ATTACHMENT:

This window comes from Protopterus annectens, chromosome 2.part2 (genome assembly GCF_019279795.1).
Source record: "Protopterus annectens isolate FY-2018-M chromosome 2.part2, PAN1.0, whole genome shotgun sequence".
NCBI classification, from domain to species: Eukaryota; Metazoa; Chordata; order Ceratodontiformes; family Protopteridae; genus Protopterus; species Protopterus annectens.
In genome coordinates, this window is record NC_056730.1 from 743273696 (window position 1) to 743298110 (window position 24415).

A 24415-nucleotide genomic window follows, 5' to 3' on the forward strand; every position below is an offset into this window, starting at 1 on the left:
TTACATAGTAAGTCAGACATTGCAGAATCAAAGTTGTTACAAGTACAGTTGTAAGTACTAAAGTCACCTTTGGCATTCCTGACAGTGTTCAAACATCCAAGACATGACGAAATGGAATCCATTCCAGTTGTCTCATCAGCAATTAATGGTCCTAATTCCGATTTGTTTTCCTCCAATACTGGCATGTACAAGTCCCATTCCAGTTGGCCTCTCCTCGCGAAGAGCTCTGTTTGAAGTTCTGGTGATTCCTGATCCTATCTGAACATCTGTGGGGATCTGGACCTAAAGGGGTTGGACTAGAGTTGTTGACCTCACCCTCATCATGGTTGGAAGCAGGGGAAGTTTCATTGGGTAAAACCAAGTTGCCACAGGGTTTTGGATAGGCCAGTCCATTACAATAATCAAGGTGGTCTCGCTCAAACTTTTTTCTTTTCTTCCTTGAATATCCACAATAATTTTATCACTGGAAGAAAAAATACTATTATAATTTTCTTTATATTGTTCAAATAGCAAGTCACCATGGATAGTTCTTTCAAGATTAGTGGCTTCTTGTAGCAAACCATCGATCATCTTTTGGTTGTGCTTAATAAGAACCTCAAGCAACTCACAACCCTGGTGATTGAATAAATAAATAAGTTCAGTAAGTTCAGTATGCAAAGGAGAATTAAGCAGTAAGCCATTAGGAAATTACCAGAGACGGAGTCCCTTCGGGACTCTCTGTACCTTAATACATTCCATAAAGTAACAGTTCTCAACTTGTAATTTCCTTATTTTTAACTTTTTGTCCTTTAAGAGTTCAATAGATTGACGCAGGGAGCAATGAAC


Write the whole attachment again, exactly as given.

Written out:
This window comes from Protopterus annectens, chromosome 2.part2 (genome assembly GCF_019279795.1).
Source record: "Protopterus annectens isolate FY-2018-M chromosome 2.part2, PAN1.0, whole genome shotgun sequence".
NCBI classification, from domain to species: Eukaryota; Metazoa; Chordata; order Ceratodontiformes; family Protopteridae; genus Protopterus; species Protopterus annectens.
In genome coordinates, this window is record NC_056730.1 from 743273696 (window position 1) to 743298110 (window position 24415).

A 24415-nucleotide genomic window follows, 5' to 3' on the forward strand; every position below is an offset into this window, starting at 1 on the left:
TTACATAGTAAGTCAGACATTGCAGAATCAAAGTTGTTACAAGTACAGTTGTAAGTACTAAAGTCACCTTTGGCATTCCTGACAGTGTTCAAACATCCAAGACATGACGAAATGGAATCCATTCCAGTTGTCTCATCAGCAATTAATGGTCCTAATTCCGATTTGTTTTCCTCCAATACTGGCATGTACAAGTCCCATTCCAGTTGGCCTCTCCTCGCGAAGAGCTCTGTTTGAAGTTCTGGTGATTCCTGATCCTATCTGAACATCTGTGGGGATCTGGACCTAAAGGGGTTGGACTAGAGTTGTTGACCTCACCCTCATCATGGTTGGAAGCAGGGGAAGTTTCATTGGGTAAAACCAAGTTGCCACAGGGTTTTGGATAGGCCAGTCCATTACAATAATCAAGGTGGTCTCGCTCAAACTTTTTTCTTTTCTTCCTTGAATATCCACAATAATTTTATCACTGGAAGAAAAAATACTATTATAATTTTCTTTATATTGTTCAAATAGCAAGTCACCATGGATAGTTCTTTCAAGATTAGTGGCTTCTTGTAGCAAACCATCGATCATCTTTTGGTTGTGCTTAATAAGAACCTCAAGCAACTCACAACCCTGGTGATTGAATAAATAAATAAGTTCAGTAAGTTCAGTATGCAAAGGAGAATTAAGCAGTAAGCCATTAGGAAATTACCAGAGACGGAGTCCCTTCGGGACTCTCTGTACCTTAATACATTCCATAAAGTAACAGTTCTCAACTTGTAATTTCCTTATTTTTAACTTTTTGTCCTTTAAGAGTTCAATAGATTGACGCAGGGAGCAATGAAC